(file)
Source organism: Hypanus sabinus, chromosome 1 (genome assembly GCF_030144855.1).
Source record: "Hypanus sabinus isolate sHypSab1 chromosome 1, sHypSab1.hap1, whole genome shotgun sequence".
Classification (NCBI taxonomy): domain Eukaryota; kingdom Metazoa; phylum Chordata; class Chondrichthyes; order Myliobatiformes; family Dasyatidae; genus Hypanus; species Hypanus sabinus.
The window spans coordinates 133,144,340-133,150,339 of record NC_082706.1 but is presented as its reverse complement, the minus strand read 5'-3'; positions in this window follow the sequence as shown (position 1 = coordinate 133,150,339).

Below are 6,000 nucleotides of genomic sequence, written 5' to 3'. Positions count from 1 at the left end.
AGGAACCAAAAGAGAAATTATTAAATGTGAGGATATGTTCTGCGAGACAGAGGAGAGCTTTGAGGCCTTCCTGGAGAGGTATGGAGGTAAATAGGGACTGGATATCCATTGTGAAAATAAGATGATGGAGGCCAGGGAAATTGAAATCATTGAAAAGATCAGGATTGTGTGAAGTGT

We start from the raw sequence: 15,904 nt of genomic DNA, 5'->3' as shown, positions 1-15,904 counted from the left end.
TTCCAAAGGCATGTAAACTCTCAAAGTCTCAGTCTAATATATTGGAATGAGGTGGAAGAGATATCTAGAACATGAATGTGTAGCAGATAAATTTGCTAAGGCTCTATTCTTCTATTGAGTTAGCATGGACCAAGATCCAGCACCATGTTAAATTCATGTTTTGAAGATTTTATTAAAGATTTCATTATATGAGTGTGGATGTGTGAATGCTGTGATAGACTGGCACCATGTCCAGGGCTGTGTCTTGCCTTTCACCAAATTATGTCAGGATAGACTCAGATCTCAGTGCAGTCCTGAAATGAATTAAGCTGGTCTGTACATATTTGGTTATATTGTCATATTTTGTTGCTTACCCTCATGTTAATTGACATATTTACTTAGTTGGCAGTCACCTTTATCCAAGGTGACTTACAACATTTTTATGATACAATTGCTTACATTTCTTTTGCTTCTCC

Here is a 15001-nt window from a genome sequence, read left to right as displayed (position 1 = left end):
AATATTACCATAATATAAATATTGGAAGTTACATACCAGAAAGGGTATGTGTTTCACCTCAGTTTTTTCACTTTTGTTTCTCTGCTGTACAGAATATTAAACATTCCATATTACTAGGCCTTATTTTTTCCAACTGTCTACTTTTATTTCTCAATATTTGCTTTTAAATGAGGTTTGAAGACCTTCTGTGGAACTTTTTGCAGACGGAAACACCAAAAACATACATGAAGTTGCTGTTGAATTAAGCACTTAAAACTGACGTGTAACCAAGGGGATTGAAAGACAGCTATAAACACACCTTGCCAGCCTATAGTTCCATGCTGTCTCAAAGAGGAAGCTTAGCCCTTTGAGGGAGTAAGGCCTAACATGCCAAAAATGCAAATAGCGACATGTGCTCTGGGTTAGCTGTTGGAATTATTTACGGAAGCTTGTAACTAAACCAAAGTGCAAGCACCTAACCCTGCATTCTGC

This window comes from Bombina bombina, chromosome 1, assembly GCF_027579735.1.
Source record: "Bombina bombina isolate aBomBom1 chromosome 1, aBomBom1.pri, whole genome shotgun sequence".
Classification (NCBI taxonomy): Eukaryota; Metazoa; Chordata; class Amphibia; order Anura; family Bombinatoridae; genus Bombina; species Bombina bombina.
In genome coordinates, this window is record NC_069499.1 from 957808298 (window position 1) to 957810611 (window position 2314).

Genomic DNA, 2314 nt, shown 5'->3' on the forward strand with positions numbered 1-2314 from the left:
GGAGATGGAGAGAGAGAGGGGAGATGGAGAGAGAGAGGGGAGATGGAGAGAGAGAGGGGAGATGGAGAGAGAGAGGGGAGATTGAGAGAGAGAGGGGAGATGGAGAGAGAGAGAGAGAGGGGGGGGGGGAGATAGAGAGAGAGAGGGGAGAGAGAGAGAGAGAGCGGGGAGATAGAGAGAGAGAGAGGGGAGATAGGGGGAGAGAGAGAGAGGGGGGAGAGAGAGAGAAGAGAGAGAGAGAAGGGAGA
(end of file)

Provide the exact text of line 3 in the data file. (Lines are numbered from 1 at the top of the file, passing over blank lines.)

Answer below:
Classification (NCBI taxonomy): domain Eukaryota; kingdom Metazoa; phylum Chordata; class Chondrichthyes; order Myliobatiformes; family Dasyatidae; genus Hypanus; species Hypanus sabinus.